In the world of medical billing, the most efficient way of doing something is to do it right the first time.
You don’t get paid.
MHM recently completed a project for a private hospital. The project was to investigate why invoices were not being paid.
One insurance company was proving particularly troublesome. An analysis of a month’s invoices soon identified why. This particular insurance company required invoices to be submitted electronically.
Except for the data on which the invoice was raised was incomplete. So the invoice could not be submitted.
For example, the patient’s date of birth or policy number or pre-authorisation was incorrect. This caused the invoice to fail at the point of logging electronically with the insurance company. Thus the invoice was not passed to the insurance company for payment. Instead, it was put in a “holding” pile.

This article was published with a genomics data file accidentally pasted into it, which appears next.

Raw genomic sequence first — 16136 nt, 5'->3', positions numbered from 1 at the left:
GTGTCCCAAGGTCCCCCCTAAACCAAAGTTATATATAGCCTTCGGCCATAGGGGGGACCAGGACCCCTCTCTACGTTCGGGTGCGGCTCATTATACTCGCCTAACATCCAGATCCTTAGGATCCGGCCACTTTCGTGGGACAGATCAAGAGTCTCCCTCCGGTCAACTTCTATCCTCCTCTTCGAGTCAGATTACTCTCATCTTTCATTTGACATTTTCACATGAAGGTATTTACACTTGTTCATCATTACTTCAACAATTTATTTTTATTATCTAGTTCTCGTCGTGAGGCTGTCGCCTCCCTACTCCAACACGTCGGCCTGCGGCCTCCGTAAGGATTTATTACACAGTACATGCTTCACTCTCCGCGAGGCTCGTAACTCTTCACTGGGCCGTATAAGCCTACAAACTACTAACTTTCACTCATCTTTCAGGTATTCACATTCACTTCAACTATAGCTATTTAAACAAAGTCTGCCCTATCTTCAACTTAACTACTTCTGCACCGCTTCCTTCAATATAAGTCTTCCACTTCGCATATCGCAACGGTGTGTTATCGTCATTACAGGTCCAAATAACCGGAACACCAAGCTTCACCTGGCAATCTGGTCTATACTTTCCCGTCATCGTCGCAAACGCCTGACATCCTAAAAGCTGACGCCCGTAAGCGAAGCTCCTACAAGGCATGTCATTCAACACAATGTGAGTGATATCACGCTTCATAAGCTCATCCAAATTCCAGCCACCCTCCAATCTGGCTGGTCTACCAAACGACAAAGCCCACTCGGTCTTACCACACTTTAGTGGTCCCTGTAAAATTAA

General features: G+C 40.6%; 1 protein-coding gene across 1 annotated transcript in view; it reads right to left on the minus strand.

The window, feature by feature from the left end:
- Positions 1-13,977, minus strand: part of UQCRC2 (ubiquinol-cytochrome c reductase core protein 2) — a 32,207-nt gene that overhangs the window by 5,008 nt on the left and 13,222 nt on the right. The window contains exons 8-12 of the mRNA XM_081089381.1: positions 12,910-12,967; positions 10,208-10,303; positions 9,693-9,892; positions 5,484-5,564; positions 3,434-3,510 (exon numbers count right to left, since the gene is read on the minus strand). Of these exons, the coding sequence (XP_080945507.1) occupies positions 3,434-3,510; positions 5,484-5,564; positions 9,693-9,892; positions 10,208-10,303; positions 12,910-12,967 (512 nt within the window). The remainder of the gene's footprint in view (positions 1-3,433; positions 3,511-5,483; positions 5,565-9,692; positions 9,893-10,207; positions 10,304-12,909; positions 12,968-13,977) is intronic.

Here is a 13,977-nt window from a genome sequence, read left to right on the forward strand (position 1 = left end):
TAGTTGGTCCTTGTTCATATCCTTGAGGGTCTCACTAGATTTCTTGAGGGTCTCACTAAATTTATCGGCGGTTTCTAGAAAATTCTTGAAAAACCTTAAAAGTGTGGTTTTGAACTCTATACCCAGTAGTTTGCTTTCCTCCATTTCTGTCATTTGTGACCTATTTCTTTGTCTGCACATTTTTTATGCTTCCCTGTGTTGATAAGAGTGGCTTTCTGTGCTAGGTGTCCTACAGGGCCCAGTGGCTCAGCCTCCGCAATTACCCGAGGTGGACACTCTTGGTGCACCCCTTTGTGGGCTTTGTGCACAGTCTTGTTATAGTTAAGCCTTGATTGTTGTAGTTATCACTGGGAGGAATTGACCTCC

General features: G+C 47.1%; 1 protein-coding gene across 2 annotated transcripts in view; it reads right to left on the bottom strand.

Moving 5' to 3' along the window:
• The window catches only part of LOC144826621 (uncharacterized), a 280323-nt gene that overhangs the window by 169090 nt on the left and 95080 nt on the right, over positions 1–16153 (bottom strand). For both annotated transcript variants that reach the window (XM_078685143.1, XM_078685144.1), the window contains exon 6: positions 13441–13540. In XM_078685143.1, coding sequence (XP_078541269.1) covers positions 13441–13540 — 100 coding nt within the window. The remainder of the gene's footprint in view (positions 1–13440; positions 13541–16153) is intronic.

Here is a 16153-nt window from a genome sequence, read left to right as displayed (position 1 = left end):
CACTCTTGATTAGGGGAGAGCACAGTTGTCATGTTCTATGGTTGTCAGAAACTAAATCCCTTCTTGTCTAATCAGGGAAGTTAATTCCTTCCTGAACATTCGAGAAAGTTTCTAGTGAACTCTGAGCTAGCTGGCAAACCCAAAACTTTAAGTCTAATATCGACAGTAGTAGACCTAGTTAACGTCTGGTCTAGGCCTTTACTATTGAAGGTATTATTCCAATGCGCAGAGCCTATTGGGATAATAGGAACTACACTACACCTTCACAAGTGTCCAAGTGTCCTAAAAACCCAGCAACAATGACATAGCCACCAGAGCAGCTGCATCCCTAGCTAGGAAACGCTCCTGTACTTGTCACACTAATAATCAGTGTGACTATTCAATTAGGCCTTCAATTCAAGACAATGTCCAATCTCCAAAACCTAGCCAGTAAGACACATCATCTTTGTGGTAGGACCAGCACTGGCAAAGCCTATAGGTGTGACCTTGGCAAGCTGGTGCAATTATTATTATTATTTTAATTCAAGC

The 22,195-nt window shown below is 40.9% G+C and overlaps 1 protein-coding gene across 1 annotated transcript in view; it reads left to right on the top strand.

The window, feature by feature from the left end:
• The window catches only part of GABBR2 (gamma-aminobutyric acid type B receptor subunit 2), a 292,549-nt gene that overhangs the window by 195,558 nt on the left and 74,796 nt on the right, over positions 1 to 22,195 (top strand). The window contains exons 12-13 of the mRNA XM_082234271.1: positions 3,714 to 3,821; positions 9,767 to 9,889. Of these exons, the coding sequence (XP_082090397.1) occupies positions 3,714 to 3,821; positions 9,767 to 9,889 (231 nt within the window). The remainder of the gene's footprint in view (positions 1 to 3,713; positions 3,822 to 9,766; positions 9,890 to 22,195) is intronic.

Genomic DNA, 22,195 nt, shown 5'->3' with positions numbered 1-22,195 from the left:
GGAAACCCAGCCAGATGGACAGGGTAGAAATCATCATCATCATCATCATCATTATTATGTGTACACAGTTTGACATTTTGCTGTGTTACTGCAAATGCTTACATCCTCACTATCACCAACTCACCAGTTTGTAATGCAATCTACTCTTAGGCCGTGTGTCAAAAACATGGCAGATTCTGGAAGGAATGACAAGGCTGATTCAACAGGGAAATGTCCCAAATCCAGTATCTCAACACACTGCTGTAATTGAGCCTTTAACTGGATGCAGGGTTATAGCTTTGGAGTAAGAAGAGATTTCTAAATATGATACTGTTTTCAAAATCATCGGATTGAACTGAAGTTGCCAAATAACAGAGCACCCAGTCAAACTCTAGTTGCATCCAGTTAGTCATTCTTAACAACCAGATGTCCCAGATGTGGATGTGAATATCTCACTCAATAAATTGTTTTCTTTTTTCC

In other words, the invoices were not being done right the first time.
To resolve the problem, it was imperative to make sure ALL the details were correct. That way invoices could be correctly processed and not placed in a “holding” pile. That was, or so it appeared to be, the root cause of the issue. But why was this proving so troublesome?
It transpired medical secretaries thought the hospital receptionist was responsible for getting it right.
The hospital receptionist said the medical secretaries were responsible.
Then they both claimed the person who actually raised the invoice was responsible.
The reality was that nobody was making sure the data was right.
The spat had caused, over the previous six months, the hospital to be short of tens of thousands of pounds. Indeed the holding pile was greater than the value of average daily outpatient appointments. And it was STILL growing.
Skip forward a few months. The receptionist obtains the details and checks them. The medical secretary ensures all the details are recorded in patient records and checks them again. The person responsible for medical invoicing highlights on a daily basis ANY invoices which can’t be processed. The holding pile is now less than 0.5% of a MONTH’S worth of invoices.
Is this overkill?
Cash input into the hospital from this ONE insurance company has increased by around 160%. It’s not overkill at all.